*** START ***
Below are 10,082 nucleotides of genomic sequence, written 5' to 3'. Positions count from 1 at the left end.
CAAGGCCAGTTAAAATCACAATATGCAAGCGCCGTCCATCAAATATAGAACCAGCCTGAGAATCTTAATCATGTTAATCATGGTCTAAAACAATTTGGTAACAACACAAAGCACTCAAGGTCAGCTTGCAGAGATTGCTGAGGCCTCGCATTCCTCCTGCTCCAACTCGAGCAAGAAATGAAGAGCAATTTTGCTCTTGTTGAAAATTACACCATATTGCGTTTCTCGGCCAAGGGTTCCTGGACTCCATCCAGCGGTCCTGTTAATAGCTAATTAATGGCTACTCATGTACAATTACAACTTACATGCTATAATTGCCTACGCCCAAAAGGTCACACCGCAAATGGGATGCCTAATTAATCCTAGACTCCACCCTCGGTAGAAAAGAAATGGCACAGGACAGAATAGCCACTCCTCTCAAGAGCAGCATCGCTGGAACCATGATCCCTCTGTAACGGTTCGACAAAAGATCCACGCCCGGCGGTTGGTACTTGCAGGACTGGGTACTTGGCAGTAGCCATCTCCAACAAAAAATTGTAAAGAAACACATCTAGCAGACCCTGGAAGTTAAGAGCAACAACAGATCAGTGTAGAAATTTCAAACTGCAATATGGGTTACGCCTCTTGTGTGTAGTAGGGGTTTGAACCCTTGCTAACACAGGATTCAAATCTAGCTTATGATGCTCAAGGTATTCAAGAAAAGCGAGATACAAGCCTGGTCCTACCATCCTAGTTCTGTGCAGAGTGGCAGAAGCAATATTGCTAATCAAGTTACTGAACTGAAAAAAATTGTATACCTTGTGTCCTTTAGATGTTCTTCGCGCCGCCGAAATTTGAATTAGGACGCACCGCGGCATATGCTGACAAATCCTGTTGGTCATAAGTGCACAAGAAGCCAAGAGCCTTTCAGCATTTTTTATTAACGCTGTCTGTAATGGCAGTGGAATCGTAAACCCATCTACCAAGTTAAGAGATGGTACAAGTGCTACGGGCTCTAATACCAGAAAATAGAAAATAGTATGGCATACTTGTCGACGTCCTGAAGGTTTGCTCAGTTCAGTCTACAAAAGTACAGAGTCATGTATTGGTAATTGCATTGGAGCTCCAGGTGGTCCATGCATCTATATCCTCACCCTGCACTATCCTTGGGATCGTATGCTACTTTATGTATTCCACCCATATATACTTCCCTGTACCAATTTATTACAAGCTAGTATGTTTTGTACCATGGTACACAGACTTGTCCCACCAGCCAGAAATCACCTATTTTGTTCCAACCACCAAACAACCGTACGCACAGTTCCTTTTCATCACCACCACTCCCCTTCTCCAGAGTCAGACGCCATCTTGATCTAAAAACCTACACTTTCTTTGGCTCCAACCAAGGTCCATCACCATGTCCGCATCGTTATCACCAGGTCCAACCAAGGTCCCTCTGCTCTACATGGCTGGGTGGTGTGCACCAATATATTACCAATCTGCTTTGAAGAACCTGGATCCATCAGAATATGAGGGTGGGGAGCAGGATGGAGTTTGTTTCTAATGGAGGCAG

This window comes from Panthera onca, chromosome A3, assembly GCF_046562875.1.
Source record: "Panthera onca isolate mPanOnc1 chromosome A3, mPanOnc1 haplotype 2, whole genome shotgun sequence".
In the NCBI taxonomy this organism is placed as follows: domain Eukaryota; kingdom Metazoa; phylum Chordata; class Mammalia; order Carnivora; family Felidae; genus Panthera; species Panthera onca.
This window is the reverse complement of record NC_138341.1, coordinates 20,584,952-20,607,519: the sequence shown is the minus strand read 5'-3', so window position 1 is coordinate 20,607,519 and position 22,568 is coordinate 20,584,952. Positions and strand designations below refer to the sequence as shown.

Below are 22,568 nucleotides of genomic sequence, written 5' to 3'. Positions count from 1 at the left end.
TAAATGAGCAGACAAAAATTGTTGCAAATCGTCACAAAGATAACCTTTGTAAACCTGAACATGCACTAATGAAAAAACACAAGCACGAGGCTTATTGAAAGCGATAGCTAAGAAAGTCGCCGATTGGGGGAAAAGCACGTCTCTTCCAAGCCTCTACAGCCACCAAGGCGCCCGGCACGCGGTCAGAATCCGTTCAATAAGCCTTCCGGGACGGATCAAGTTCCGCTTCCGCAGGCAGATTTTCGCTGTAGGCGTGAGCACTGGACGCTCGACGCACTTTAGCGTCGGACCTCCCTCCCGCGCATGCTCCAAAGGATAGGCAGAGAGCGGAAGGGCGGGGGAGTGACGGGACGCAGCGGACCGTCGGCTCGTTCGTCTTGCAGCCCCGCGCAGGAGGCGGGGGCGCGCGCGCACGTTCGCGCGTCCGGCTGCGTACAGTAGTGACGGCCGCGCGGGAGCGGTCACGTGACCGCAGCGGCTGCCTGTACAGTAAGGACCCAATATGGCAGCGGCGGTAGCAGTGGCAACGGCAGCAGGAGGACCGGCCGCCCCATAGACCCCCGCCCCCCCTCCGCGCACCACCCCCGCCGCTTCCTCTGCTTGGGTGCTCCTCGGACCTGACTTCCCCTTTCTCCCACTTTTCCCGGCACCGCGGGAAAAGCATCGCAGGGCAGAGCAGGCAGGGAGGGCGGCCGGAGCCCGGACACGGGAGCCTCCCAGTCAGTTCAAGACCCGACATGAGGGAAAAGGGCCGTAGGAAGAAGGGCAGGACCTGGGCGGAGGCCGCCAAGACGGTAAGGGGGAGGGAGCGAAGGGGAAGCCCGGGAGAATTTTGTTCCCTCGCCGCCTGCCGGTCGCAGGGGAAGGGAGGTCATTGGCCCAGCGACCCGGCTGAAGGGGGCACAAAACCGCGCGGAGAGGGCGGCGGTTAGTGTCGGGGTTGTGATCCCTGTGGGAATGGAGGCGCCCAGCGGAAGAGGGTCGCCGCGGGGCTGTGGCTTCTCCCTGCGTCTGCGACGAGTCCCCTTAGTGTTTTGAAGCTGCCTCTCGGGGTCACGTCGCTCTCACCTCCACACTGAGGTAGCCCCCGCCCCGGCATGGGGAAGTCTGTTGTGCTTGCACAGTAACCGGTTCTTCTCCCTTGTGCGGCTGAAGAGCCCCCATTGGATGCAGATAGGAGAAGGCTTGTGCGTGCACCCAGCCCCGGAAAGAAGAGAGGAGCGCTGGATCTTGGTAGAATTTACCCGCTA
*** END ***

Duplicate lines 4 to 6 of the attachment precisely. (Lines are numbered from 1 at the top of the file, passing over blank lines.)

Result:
Source record: "Panthera onca isolate mPanOnc1 chromosome A3, mPanOnc1 haplotype 2, whole genome shotgun sequence".
In the NCBI taxonomy this organism is placed as follows: domain Eukaryota; kingdom Metazoa; phylum Chordata; class Mammalia; order Carnivora; family Felidae; genus Panthera; species Panthera onca.
This window is the reverse complement of record NC_138341.1, coordinates 20,584,952-20,607,519: the sequence shown is the minus strand read 5'-3', so window position 1 is coordinate 20,607,519 and position 22,568 is coordinate 20,584,952. Positions and strand designations below refer to the sequence as shown.